There’s no school. The post office shuts down. Even the federal reserve takes a holiday on November 11th. Why? It’s a “holiday” to honor all service men and women: Veterans Day.
Many forget why the holiday exists. There are few WWI veterans who are still with us. The war that introduced trench warfare and was considered one of the most brutal and destructive conflicts in history ended officially on June 28, 1919 outside of Versailles, France. The U.S. Department of Veterans Affairs tells us this:
Sadly, the Great War did not end all wars, and we still see our baby boys and baby girls don uniforms and salute the shore as they leave on noble missions, all in the name of fighting for freedom. They defend the name of the United States, placing themselves in harms way over and over. We’ve seen conflicts on every continent but Antarctica, and we likely won’t see an end to the current conflicts in the Middle East soon. However, we can only hope. The 1926 United States Congress used these words oficially recognize the end of World War I and dedicate November 11th as Veterans Day:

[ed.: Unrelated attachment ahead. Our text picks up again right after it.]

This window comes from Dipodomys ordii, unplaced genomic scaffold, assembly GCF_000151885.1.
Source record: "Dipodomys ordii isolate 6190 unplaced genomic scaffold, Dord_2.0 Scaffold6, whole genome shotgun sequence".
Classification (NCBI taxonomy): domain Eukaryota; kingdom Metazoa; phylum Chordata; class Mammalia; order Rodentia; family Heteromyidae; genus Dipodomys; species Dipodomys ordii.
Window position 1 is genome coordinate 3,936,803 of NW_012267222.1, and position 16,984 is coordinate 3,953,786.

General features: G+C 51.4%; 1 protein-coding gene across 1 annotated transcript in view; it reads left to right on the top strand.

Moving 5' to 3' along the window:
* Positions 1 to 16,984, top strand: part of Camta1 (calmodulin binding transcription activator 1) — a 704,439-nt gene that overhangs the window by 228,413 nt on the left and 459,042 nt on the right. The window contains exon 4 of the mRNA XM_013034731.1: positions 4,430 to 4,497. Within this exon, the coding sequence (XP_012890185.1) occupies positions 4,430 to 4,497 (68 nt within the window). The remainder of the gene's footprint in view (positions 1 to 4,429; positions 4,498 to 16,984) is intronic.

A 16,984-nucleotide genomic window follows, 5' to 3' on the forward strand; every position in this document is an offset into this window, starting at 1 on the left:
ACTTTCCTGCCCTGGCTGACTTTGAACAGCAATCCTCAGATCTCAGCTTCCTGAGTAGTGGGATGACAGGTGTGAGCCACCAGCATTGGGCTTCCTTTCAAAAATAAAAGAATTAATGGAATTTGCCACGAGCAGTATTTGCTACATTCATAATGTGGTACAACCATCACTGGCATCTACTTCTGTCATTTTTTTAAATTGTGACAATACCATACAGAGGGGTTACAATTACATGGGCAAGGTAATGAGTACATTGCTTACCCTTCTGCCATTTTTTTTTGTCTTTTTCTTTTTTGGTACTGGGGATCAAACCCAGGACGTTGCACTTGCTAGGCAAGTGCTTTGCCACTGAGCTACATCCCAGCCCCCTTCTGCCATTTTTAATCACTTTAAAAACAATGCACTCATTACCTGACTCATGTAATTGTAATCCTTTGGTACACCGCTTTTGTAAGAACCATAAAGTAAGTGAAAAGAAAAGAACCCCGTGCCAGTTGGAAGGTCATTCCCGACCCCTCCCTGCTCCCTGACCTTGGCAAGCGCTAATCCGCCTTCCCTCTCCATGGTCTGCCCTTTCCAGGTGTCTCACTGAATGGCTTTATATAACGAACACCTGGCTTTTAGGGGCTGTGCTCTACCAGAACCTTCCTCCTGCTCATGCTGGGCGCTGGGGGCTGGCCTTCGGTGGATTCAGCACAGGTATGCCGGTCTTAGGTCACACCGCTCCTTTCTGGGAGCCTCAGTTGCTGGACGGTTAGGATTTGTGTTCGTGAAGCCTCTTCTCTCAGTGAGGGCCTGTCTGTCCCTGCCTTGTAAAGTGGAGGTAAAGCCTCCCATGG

…fighting ceased seven months earlier when an armistice, or temporary cessation of hostilities, between the Allied nations and Germany went into effect on the eleventh hour of the eleventh day of the eleventh month. For that reason, November 11, 1918, is generally regarded as the end of “the war to end all wars.”
…it is fitting that the recurring anniversary of this date should be commemorated with thanksgiving and prayer and exercises designed to perpetuate peace through good will and mutual understanding between nations…
So as you proudly fly your American flag today, remember exactly why we do it and who stands behind it with courage and loyalty–our soldiers.